Gottschalk was born in Oberwesel, Germany on March 7, 1930, the only son of Max and Erna (Trum) Gottschalk . He was born to a family that had lived in the Rhineland for four centuries. As a child in 1937, he was admonished by his mother for leaving the house to watch Adolf Hitler pass by in a motorcade, telling him that "A Jew risks a lot doing that". He would lose dozens of family members in The Holocaust, and maintained a commitment to the preservation of the Jewish religion and identity exemplified by his grandfather's having given him shreds of a Torah scroll the day after the November 1938 Kristallnacht that had been desecrated and thrown into a river during the anti-Jewish pogrom and telling Gottschalk that "one day we will put them together again".
His father escaped Nazi Germany for New York City in 1938. As a nine-year-old, Gottschalk was forced out of his classroom by a Nazi shouting "Jews, raus! [out], raus! RAUS!", an incident that his successor as President of HUC, Rabbi David Ellenson described as being the impetus behind Gottschalk's "life's work on behalf of the Jewish people and humanity" and as one that Gottschalk would recall with "sadness, humiliation, and fury" 50 years later. After his expulsion from school, he recalled being beaten on Good Friday by a group of Catholic boys for the death of Werner, a Catholic boy who was said to have been killed by Jews on Maundy Thursday in the 13th century. He returned to visit his hometown of Oberwesel in September 2006, more than 60 years after he had left it, the only Jewish survivor of that town's small Jewish community.
He and his mother managed to leave Germany for the United States to join his father in 1939. His family settled in Brooklyn, where he learned English while watching films he had paid for with money he had earned shining shoes. He "once thanked Ronald Reagan for teaching [him] English", having seen the President in many of the films he saw as a child new to the United States. He became a naturalized citizen of the United States in 1945. He attended Boys High School and made the choice to become a Rabbi when he was 15 years old, having heard speeches from Rabbi Stephen Samuel Wise. After his father died, Gottschalk helped support the family by playing semipro football.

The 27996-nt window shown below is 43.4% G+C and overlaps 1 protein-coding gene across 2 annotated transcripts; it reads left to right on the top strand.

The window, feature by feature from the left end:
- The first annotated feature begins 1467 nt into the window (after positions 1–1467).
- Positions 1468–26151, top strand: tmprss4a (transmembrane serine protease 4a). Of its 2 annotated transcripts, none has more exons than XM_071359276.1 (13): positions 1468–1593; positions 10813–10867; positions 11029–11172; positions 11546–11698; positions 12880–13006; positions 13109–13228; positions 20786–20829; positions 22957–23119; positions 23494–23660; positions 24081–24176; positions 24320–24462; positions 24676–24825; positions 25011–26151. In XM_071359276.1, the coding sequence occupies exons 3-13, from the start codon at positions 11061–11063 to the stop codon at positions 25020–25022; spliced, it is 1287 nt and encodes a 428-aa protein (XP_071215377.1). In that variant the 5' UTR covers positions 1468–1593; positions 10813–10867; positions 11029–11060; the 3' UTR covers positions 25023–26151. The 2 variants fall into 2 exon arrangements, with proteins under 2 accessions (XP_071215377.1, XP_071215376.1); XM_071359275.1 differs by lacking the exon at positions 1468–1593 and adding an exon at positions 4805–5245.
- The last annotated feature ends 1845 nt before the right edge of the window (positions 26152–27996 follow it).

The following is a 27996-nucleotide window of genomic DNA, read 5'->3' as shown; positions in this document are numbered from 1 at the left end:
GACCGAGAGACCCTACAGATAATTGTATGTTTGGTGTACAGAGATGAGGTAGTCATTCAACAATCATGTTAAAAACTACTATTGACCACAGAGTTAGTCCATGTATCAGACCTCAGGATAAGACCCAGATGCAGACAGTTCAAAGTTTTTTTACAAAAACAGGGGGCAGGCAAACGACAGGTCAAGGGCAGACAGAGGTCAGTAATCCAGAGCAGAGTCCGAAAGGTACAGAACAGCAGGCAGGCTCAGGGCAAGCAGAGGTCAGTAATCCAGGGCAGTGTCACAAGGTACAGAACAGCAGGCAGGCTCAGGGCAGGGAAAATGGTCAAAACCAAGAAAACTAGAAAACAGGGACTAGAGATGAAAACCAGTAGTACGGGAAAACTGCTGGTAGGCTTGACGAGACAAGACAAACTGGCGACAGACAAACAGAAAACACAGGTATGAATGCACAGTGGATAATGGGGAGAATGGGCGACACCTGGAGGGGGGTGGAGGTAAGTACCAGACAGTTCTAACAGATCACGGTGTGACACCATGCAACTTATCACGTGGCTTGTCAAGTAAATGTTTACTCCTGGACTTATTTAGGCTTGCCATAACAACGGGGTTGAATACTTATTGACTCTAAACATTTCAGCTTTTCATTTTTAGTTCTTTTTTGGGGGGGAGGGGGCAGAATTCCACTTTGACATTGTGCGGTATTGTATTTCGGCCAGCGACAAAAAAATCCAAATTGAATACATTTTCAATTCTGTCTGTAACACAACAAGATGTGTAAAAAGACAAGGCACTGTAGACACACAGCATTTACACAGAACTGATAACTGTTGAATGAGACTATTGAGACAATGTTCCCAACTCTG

He earned his undergraduate degree at Brooklyn College and then attended Hebrew Union College in Cincinnati, from which he received his rabbinic ordination in 1957, simultaneously earning a master's in Hebrew literature. In 1965, he earned his Ph.D. in Bible and Jewish thought from University of Southern California with a dissertation on Ahad Ha'am, the pen name of pre-state Zionist thinker and essayist Asher Zvi Hirsch Ginsberg.
After being hired by Hebrew Union College, he became dean of its campus in Los Angeles, which he relocated from the Hollywood Hills to a site adjoining the University of Southern California. He succeeded Nelson Glueck, who had died in Cincinnati in February 1971, to become Hebrew Union College's sixth president. As HUC's president, he relocated its New York City campus from the Upper West Side to a Greenwich Village location near New York University.
In perpetuating and expanding the modernizing tradition of the Reform movement, Gottschalk performed the June 1972 ordination of Rabbi Sally Priesand, the first woman to be ordained in the United States and believed to be only the second woman ever to be formally ordained in the millennia-long history of Judaism. Rabbi Gottschalk called the ordination of Priesand "historic", one that breaks stereotypes and allows "Jewish women to consider seeking the rabbinate" and a testament to Reform Judaism's efforts at achieving "equality of women in the congregation of the Lord". Priesand wept when Gottschalk spoke with her as she was handed her ordination certificate.
In 1975, Rabbi Gottschalk oversaw the designation of American Reform Judaism's first female hazzan (cantor), Barbara Herman. In July 1992, he oversaw the "historic and symbolic" ordination of Israel's first woman rabbi, Naamah Kelman. Starting in the late 1980s, Gottschalk began the admission of gay and lesbian students to the school. The seminary later established the Institute for Judaism and Sexual Orientation to help create opportunities for active participation by gays and lesbians in the Jewish life cycle. Rabbi Gottschalk spoke at the Presidential Inauguration of Ronald Reagan. He was one of the founders of the Underground Railway Museum in Cincinnati, OH.
Appointed by President of the United States Jimmy Carter to a commission tasked with developing a memorial to the Holocaust, Gottschalk advocated on behalf of something more substantial than a monument, leading to the development of the United States Holocaust Memorial Museum which opened in 1993 adjacent to the National Mall in Washington, D.C.
As president of New York City's Museum of Jewish Heritage from 2000 until 2003, Gottschalk oversaw the development and fundraising for the 60,000 square feet (5,600 m2) Robert M. Morgenthau wing of the museum.
A prolific author, he wrote more than 100 articles, books and other works.
Gottschalk lived at homes in New York City and Cincinnati. He died at age 79 on September 12, 2009 in a Cincinnati hospital due to complications of a traffic collision that he had in October 2008. Rabbi David Ellenson delivered a eulogy in funeral services held in Cincinnati's Isaac M. Wise Temple.
He was survived by his second wife, the former Deanna Zeff Frank, as well as by a daughter and a son from his first wife, and their five grandchildren, together with two stepsons and their four children. His first marriage, to the former Gina Schrag (Regina Marilyn Schrag), ended in divorce.